FRANKFORT, Ky. (AP) — Can schools and teachers be held responsible if a bullied student commits suicide?
The Kentucky Supreme Court took up the question on Wednesday after the family of 13-year-old Stephen Patton sued teachers and school administrators. Defense attorneys disputed whether Stephen was even bullied and said they hadn't seen any other lawsuits where a family was able to hold school officials negligent.
Stephen, a 6-foot-3, 196-pound boy, towered over classmates, but his imposing presence didn't protect the shy kid with a stutter from bullies — and ultimately his suicide, his lawyer told the justices. The eighth-grader at Allen Central Middle School in Floyd County shot himself to death in November 2007 after he was constantly bullied in the school's halls and cafeteria, said his family's attorney, Vanessa Cantley.
"The teachers knew about it and they did nothing. They violated clear directives from school procedure," Cantley said.
Attorneys for seven school officials named in the suit countered that Stephen never complained to anyone. Stephen didn't leave a note, and they said his suicide was a mystery.
"There is absolutely no proof ... to demonstrate that he committed suicide because of anything that had to do with the school or the school district," said attorney Jonathan Shaw.
Neal Smith, an attorney for four teachers, said Stephen had suffered from migraines since age 5 and told another student he would rather die than have another severe headache.
Cantley said children are unlikely to admit being bullied out of embarrassment and fear of retaliation.
The lawsuit was dismissed by a Floyd County judge, a ruling upheld by the Kentucky Court of Appeals. The Patton family is asking the Supreme Court to send the case back to Floyd County for trial.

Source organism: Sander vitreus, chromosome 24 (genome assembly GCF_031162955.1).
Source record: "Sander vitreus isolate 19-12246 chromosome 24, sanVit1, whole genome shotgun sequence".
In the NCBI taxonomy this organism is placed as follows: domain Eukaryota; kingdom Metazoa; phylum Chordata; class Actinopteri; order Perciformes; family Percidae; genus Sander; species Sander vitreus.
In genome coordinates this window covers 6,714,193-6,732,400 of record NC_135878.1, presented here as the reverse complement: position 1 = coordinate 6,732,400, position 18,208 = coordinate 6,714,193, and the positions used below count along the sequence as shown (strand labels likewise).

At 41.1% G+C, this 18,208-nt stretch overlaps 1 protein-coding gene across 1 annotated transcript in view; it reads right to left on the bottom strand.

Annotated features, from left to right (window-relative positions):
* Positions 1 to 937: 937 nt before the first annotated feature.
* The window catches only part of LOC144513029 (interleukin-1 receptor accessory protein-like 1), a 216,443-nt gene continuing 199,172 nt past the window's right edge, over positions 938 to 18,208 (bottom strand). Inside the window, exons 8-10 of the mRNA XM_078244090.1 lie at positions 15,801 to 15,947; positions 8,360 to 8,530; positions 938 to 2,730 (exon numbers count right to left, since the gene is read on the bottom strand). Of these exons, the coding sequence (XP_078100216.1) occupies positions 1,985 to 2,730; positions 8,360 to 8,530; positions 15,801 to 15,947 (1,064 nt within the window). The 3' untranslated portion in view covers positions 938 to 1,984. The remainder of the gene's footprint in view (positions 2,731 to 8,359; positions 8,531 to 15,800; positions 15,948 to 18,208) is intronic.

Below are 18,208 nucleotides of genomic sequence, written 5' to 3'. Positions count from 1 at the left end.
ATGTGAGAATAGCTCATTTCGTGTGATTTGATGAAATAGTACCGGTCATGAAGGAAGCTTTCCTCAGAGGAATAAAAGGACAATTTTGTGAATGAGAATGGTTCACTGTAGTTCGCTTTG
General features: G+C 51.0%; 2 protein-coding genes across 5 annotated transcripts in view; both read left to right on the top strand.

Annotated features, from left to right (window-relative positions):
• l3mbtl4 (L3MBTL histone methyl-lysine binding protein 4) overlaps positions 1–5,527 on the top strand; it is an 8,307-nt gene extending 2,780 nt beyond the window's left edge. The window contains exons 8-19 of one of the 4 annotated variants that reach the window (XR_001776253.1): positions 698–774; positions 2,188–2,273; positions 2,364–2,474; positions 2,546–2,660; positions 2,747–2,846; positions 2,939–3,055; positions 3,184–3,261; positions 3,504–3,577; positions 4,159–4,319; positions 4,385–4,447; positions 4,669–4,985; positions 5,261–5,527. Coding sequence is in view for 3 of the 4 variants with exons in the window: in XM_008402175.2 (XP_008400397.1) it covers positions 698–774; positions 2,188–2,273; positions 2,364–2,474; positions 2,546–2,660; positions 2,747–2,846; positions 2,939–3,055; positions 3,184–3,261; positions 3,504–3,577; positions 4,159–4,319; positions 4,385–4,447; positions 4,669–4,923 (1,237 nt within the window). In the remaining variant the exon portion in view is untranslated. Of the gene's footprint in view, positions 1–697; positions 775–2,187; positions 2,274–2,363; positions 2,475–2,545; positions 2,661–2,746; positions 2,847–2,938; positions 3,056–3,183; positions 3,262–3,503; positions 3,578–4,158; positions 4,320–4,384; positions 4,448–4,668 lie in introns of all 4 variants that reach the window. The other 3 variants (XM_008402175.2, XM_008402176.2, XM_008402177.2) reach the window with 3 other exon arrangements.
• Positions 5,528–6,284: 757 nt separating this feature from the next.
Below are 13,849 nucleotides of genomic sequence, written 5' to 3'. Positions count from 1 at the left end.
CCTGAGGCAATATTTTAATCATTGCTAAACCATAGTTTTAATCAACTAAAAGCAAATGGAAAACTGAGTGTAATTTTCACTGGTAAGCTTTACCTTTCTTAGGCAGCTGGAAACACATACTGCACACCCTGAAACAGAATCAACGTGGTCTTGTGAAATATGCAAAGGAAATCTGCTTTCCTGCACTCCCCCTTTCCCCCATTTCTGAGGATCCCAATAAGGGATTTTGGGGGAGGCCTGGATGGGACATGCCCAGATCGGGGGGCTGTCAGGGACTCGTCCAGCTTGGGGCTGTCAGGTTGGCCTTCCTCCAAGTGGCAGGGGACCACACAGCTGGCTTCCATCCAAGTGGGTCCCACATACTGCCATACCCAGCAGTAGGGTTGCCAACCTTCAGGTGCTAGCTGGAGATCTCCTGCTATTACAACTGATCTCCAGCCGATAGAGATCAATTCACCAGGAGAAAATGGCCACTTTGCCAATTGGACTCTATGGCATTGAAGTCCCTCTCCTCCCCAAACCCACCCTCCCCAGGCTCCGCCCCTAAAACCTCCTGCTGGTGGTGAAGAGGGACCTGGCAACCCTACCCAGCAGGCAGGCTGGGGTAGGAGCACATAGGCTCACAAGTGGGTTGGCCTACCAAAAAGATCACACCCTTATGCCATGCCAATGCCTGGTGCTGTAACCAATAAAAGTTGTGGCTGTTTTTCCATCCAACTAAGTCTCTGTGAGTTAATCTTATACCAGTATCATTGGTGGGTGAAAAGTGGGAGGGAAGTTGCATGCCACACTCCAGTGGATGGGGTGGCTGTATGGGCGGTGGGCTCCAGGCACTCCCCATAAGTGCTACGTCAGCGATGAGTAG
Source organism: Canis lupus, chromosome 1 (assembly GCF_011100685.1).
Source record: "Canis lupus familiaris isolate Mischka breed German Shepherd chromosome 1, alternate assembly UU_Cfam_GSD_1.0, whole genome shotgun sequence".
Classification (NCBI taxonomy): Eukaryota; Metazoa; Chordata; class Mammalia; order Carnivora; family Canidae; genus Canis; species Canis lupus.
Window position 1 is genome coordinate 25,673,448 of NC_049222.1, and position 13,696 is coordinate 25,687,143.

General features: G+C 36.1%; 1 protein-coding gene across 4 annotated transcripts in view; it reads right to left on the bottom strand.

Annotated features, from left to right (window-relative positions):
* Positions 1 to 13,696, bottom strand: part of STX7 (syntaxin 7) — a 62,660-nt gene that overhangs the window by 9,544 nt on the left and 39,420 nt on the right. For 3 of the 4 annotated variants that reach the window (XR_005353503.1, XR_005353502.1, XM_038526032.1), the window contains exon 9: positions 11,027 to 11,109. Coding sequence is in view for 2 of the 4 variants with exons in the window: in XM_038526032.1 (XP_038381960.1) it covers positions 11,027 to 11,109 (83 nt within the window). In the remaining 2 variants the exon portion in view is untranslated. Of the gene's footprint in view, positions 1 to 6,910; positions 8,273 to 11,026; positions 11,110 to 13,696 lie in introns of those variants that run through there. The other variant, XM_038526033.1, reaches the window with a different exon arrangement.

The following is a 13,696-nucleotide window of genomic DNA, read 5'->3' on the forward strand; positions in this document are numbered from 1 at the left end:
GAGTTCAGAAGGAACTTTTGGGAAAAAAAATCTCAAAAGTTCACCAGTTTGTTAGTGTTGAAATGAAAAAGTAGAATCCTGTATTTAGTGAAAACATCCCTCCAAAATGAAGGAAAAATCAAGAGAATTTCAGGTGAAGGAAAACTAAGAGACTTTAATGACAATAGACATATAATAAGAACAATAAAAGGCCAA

Cantley said a jury should decide if the alleged bullying was a "substantial factor" behind the suicide.
The justices grilled attorneys from both sides.
"Bullying is a matter of judgment with the teacher, is it not?" Justice Bill Cunningham asked.
Cantley said the district's anti-bullying policy specifically delves into what constitutes bullying and what teachers should do.
Smith said it's difficult for teachers to determine the difference between bullying and horseplay.
"If every incident of horseplay must be considered bullying, then the teachers won't be teaching," he said. "They'll be filling out bullying forms all day, every day."
Justice Lisabeth Hughes Abramson noted "there's probably no more difficult time than middle school."
"I doubt anybody went through middle school without either observing or participating in or being bullied," she said.
The attempt to pin negligence on school officials for a bullied student's suicide could have broader ramifications, Abramson said. The family of a domestic violence victim who commits suicide, for example, could try to hold the perpetrator responsible for the death, Abramson said.
"It seems to me that suicide is one of those complex, human events that has so many factors," Abramson said.
Cantley said Stephen was mocked for his stutter, and had his lunch box seized by bullies who took whatever they wanted and threw the rest on the floor.
"He never fought back," she said. "He was a gentle giant."
The Patton family is seeking unspecified monetary damages in the suit. The family wants to use that money to set up a memorial foundation in Stephen's name to provide anti-bullying education and training, she said.